Saturday, September 11, 2010
There is homelessness and there is homelessness. The kind that I'm experiencing is not the bad kind, or at least not the real bad kind. I don't like being without a home and being without our belongings around us but, given my occupation, I am quite aware that there are people that are far worse off in this category than I.
Nonetheless, being without any place that you can refer to as home is destabilizing. And it's probably a healthy experience. It's no comparison to people who have been driven from their homes due to violence but it does get old. First we sent our belongings on a truck a few weeks ago. Then we gave up our place for the arrival of the person (and his family) who was taking my place in Dar es Salaam and stayed with a friend for about a week. Then we went to Zanzibar for a break. Now were in Bujumbura staying in a guesthouse until we find a place to live. After a failed attempt to find a place last week, we will try again this week though I'm told it could take a few weeks. The whole time we are living out of a suitcase.
I'm not complaining. It's more of a description of our situation. I know we will find a place to live and we're not suffering in our tiny guesthouse. If this lasts a few more weeks, I may start complaining.
When changing jobs, people often take a bit of a break. In my case, I took a break a bit longer than the length of a weekend. Maybe taking such a short break wasn't the smartest thing to do but we'd had a vacation in the US not long ago and I have been anxious to get started in the new job. They've been without a Country Director for almost two months and I'd probably stress out more not working (with the anticipation of the change) than working.
So we headed to Zanzibar a week ago Friday. Seems like longer than that after all that has happened since. Anyway, we took the arduous 20 minute flight, grabbed a taxi and headed to the east coast of the island. The taxi driver was an old guy who launched into a lively dialogue (monologue is probably more accurate) bouncing back and forth between English and Swahili. His English was surprisingly good and Priya accurately guessed that he was a former teacher before becoming a taxi driver as his retirement job.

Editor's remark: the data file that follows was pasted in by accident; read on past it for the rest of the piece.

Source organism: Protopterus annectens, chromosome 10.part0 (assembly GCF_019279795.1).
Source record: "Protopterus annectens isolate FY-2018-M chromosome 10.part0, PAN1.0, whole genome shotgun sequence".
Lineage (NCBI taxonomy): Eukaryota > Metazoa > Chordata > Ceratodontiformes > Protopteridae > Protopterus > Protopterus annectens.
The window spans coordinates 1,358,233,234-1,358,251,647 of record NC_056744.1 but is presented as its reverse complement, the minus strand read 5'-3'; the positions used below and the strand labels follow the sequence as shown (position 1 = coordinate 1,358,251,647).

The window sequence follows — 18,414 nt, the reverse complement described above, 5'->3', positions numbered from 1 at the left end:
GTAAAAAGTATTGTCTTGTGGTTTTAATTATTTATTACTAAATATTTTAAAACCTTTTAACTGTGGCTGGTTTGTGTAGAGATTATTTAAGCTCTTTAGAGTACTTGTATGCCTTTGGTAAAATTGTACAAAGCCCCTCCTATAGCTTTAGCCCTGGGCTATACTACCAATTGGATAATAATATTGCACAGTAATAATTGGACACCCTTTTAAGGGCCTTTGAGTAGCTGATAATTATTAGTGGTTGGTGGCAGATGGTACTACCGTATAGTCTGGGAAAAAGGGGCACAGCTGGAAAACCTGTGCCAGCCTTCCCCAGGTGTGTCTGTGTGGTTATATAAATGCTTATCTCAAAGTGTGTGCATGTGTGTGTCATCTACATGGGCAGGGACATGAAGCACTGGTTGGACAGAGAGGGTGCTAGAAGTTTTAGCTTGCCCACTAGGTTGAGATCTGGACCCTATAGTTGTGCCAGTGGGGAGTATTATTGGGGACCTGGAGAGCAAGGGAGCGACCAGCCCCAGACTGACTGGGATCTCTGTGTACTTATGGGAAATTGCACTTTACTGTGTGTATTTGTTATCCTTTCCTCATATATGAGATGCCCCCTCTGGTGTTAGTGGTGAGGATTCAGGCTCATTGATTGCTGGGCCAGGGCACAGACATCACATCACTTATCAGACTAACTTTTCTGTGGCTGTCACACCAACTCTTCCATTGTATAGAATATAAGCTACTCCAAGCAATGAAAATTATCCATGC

The drive lasted just under an hour as we weaved our way through the bicycles, carts pulled by cows, the unique wood-sided Zanzibari daladalas (buses), pedestrians, etc. Driving in most African cities is an art – one that consists of a varying blend of aggression, courtesy, ruthlessness and sometimes teamwork. Anticipating the movements of others is essential and experience is the only way to learn. Our well-seasoned driver was half philosopher, half Formula One.
We were married on the east coast a few years ago but much further north than where we headed this time. As we pulled into the compound, I began to smell the salty sea air. We paid our driver and made arrangements for him to pick us up two days later. The warm, white sand felt good and I was happy with our decision to take our brief break here.
Our lodging was simple, comfortable and tasteless. I generally have high expectations for the décor of Zanzibar establishments given the wonderful and sophisticated style for which it's famous. Be that as it may, I was happy to be on the beach with air conditioning and running water. Let the relaxation begin.
It seems we split our time between the beach and the dining table. A sign of a good weekend. We'd pondered more activity but then thought otherwise. I desperately needed some downtime and in retrospect, we did the right thing.
After a wonderful couple of days, we met our driver in the parking area and navigated our way back to one of the world's tiniest international airports. After our short flight to Dar, we flew directly to Bujumbura via Nairobi. We were met by a couple of my new staff and a driving rain. We meandered out of the airport parking lot and down the road towards town. Within less than a minute we were at our first military checkpoint. And so life begins in our new city.